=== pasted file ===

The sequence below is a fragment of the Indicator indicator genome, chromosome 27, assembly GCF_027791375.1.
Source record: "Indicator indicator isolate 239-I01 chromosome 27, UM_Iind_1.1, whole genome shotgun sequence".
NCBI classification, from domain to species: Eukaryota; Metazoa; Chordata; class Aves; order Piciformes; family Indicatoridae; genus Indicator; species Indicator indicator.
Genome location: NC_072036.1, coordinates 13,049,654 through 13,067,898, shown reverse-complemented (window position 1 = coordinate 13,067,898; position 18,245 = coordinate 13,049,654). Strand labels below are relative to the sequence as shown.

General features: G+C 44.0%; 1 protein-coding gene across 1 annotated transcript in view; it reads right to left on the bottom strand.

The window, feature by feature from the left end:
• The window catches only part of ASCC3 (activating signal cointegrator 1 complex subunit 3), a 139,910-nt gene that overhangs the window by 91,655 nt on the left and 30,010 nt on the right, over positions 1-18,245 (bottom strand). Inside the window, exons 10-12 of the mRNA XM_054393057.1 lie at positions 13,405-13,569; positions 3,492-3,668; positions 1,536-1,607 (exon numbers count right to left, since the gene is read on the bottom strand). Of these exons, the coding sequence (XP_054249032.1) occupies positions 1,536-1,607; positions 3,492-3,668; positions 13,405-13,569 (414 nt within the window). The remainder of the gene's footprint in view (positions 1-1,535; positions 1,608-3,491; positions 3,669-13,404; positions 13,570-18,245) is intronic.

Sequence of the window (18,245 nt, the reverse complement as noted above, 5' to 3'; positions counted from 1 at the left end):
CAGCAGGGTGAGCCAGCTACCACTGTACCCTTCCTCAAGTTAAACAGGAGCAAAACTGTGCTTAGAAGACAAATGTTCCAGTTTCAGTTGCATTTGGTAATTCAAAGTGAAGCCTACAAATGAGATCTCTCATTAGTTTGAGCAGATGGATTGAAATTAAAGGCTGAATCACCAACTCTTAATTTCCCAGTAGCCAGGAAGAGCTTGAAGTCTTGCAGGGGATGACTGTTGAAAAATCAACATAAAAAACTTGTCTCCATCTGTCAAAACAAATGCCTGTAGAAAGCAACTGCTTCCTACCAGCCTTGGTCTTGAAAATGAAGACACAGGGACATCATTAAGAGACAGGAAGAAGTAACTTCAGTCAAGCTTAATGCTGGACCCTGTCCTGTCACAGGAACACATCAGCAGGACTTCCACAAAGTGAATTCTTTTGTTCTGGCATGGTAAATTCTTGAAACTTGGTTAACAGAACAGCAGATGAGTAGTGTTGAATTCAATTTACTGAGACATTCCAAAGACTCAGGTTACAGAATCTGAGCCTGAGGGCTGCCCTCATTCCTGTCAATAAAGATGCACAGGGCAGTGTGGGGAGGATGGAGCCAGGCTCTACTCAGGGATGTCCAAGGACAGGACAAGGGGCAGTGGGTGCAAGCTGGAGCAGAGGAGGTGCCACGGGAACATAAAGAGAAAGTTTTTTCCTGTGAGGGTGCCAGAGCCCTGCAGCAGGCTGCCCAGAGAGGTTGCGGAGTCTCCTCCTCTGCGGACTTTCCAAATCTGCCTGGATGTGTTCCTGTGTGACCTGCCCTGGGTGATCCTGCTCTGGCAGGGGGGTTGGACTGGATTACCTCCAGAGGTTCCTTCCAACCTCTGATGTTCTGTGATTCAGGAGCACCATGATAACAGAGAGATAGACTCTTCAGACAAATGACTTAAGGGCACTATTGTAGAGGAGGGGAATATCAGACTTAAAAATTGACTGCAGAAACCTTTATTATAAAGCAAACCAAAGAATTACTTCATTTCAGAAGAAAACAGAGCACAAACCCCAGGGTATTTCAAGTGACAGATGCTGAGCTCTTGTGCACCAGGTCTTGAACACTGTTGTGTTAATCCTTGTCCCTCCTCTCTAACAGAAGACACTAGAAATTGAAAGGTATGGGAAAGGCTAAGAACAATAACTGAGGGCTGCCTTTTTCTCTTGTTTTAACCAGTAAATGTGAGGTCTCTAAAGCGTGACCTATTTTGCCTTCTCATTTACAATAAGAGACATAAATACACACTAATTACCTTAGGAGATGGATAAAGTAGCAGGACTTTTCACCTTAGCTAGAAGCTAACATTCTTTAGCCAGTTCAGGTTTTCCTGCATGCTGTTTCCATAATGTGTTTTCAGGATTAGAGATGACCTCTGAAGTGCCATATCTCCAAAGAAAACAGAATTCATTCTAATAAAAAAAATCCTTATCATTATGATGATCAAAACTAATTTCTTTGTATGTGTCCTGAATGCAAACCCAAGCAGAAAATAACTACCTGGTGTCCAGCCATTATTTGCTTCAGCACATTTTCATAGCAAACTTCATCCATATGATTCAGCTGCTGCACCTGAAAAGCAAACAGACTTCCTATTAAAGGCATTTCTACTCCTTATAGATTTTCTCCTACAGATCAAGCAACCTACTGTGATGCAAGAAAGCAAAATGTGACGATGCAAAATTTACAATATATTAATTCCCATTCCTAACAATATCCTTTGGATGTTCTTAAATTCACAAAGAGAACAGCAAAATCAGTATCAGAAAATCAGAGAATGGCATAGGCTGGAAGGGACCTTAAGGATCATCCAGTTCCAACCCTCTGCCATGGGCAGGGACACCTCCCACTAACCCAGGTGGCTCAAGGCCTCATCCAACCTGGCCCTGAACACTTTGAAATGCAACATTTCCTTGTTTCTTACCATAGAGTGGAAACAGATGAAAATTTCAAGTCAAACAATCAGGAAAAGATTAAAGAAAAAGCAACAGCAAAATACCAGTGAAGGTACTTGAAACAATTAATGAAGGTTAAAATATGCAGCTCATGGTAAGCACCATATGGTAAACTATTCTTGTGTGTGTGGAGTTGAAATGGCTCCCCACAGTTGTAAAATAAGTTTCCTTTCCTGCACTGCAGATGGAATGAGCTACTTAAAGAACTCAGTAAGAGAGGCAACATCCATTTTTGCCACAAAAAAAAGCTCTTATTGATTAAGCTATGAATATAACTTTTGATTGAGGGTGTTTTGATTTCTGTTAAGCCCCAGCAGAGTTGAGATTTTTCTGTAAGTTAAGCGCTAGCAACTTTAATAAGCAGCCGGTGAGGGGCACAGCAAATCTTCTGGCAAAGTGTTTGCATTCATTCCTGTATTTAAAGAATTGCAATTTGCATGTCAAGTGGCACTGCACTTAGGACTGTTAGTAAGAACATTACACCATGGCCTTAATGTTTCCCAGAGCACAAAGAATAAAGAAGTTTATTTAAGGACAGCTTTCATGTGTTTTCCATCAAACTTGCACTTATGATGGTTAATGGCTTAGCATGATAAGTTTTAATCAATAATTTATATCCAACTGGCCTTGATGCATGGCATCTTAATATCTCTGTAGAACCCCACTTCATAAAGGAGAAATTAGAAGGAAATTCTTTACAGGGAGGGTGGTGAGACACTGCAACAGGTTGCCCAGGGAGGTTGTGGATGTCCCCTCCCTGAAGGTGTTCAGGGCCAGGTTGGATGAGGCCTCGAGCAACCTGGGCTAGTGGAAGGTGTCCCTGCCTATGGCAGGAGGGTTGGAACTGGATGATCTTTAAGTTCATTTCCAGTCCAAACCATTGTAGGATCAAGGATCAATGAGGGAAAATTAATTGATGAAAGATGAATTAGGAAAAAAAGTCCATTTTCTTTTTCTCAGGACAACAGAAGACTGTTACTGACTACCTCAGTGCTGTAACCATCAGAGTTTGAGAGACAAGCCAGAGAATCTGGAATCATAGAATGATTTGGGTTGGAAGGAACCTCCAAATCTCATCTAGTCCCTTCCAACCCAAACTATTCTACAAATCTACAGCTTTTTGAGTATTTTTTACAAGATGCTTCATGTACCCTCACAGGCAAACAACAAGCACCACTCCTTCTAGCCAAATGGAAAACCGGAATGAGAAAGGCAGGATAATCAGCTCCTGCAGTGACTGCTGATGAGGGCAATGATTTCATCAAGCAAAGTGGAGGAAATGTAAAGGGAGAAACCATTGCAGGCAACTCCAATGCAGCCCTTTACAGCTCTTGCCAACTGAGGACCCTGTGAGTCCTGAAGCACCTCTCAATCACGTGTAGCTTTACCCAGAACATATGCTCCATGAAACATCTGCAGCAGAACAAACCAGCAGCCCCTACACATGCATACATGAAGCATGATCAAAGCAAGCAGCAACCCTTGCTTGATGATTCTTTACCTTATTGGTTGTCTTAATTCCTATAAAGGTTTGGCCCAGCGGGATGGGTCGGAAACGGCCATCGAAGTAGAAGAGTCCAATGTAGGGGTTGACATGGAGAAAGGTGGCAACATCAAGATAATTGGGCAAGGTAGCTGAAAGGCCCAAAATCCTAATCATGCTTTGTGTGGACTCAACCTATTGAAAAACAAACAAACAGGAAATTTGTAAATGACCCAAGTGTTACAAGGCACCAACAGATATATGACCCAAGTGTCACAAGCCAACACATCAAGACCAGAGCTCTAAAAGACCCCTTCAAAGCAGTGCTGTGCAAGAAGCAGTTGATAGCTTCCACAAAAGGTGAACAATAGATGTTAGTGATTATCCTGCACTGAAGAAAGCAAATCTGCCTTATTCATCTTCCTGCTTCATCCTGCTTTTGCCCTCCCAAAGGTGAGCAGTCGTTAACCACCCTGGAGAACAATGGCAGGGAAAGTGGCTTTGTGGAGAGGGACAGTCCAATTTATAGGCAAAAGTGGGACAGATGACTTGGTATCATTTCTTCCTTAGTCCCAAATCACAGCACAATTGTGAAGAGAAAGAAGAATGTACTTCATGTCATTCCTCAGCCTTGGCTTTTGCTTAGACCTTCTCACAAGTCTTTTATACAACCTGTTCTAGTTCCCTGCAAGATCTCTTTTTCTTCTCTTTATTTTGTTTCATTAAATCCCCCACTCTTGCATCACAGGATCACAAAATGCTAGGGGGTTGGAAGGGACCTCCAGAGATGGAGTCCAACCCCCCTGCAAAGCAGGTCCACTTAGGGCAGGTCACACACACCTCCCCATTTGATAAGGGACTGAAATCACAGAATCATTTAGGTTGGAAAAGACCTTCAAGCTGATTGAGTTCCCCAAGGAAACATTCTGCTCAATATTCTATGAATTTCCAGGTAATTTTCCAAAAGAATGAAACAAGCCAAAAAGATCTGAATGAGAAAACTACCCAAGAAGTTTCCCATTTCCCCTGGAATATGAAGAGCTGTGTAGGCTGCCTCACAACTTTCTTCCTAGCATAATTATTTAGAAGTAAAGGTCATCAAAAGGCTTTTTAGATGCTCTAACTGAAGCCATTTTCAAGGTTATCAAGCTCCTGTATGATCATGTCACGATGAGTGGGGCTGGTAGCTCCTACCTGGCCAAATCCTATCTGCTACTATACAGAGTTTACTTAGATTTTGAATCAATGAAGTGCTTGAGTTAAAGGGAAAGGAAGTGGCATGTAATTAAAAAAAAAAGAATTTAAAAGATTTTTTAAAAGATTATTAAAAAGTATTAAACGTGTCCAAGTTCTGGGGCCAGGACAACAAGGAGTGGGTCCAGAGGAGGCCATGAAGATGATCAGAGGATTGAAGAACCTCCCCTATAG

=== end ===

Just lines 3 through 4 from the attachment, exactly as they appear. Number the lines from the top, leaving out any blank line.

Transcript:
NCBI classification, from domain to species: Eukaryota; Metazoa; Chordata; class Aves; order Piciformes; family Indicatoridae; genus Indicator; species Indicator indicator.
Genome location: NC_072036.1, coordinates 13,049,654 through 13,067,898, shown reverse-complemented (window position 1 = coordinate 13,067,898; position 18,245 = coordinate 13,049,654). Strand labels below are relative to the sequence as shown.